So in my business I think there is a stronger demand for individual entrepreneurial people like myself that really want to develop the human connection with a client, take the time to truly understand them, their needs, their desires, their positioning, their situation and then provide solutions to that person that makes sense.
Our major competitor is retail banking but retail banking has its challenges by virtue of what it is. They’ve mastered the model of mass distribution by huge marketing budgets, they build branches on every corner and they staff it with salaried employees. They have a huge expensive distribution model and because of that like the Walmart model they have to run a lot of people through there so they drive massive market machines in brick and mortar tangible distribution to bring people in but once you come into the banking environment it kind of has a cookie cutter feel to it, right? You see this person in this office who you won’t see next year when you go to review your investment selections or what have you because of the turnover in the banking environment. Not so much that they’re leaving the bank itself but the whole mobility structure in the banking system is to try to get away from the customer. The customer interaction is sort of the entry level, the tellers if you will, the front counter people in the banking system. So that the new person in the bank wants to get off the day to day transactions handling people coming in depositing or whatever they’re doing in the counter and move off to the corner office where they get to have 20 minute meetings with investment clients, then they want to get out of that office into the managers office, and then out of the mangers office into bankers hall to start regional work and start their ascension up the corporate ladder in bankers hall so to speak.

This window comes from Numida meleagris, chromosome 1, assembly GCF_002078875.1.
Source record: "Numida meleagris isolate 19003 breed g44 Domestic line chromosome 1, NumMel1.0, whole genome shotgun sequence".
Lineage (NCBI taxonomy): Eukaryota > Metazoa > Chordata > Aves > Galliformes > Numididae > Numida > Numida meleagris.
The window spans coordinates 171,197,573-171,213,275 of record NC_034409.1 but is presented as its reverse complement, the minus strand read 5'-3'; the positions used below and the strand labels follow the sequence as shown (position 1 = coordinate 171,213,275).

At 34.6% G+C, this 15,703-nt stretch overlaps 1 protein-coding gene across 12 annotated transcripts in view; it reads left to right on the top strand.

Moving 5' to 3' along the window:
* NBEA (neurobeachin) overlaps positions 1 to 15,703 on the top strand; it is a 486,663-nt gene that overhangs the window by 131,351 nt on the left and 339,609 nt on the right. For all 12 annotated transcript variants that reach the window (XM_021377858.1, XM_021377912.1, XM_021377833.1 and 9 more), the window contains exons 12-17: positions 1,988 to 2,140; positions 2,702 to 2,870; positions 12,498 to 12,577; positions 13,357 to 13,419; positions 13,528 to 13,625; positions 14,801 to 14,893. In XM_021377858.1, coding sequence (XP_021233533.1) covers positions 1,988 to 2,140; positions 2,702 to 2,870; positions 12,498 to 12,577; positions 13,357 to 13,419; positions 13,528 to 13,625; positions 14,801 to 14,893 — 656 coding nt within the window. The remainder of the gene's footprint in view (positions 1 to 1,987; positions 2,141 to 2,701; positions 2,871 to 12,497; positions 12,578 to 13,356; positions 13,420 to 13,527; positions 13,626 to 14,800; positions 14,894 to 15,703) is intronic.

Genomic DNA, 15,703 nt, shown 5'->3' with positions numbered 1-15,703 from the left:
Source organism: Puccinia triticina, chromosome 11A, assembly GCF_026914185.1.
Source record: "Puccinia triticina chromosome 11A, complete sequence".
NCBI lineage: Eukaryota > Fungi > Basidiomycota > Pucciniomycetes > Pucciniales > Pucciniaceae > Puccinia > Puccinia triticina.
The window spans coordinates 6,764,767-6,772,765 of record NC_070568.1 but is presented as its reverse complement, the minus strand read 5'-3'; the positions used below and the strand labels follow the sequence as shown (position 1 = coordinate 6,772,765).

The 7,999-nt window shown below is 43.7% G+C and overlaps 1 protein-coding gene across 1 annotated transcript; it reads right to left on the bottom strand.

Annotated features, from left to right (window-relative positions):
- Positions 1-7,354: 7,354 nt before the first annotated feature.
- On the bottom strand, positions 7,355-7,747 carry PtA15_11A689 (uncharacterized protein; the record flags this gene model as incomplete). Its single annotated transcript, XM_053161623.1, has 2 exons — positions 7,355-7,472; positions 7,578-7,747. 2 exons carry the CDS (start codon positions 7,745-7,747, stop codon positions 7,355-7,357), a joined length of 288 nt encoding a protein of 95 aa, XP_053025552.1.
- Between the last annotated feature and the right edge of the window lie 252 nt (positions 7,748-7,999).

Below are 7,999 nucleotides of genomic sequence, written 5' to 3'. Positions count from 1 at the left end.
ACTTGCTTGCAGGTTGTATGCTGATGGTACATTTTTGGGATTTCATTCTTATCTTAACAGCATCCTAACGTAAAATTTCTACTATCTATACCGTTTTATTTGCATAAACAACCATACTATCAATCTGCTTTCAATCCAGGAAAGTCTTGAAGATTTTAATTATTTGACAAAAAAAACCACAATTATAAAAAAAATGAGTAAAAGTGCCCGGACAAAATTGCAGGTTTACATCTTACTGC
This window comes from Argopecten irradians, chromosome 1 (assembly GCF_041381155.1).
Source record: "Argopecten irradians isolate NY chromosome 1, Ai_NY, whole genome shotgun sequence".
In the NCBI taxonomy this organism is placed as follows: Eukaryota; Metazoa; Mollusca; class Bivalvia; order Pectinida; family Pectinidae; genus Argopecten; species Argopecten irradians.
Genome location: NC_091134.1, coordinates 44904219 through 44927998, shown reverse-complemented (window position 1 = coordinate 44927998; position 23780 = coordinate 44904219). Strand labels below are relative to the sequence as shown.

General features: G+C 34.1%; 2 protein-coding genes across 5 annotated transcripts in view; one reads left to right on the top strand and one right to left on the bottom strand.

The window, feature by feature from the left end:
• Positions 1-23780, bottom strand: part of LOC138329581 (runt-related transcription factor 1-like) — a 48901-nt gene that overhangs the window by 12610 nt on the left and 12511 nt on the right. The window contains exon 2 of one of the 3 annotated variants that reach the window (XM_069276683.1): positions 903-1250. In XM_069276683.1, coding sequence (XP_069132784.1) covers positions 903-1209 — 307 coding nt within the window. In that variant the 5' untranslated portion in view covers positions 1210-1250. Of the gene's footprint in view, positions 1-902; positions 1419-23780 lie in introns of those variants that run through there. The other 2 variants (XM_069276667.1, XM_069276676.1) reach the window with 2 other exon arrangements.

Our model’s a bit different, our model is much like yours. It’s very, very relationship business, it’s very personality driven and all the clients that I deal with deal with me because we’ve invested time together over the years to develop a relationship of understanding. I know this client, I know to some extent at least what makes them tick, what their temperaments are, how they’ll respond in certain stock market conditions and so forth. And it allows the consumer at the end of the day to make better decisions really what it is.
What I describe to some people is what we really try to do is function like a little bit like an angel on your shoulder to help you make good choices. You know I’m not interested in selling anybody something per say or meeting a product objective any more than you’re interested in whether I buy this product from you or that product from you. What you really want to do is provide the customer a satisfactory above average experience, whatever it is that they end up purchasing at the end of the day. In that respect our businesses are relatively similar. They’re very people driven.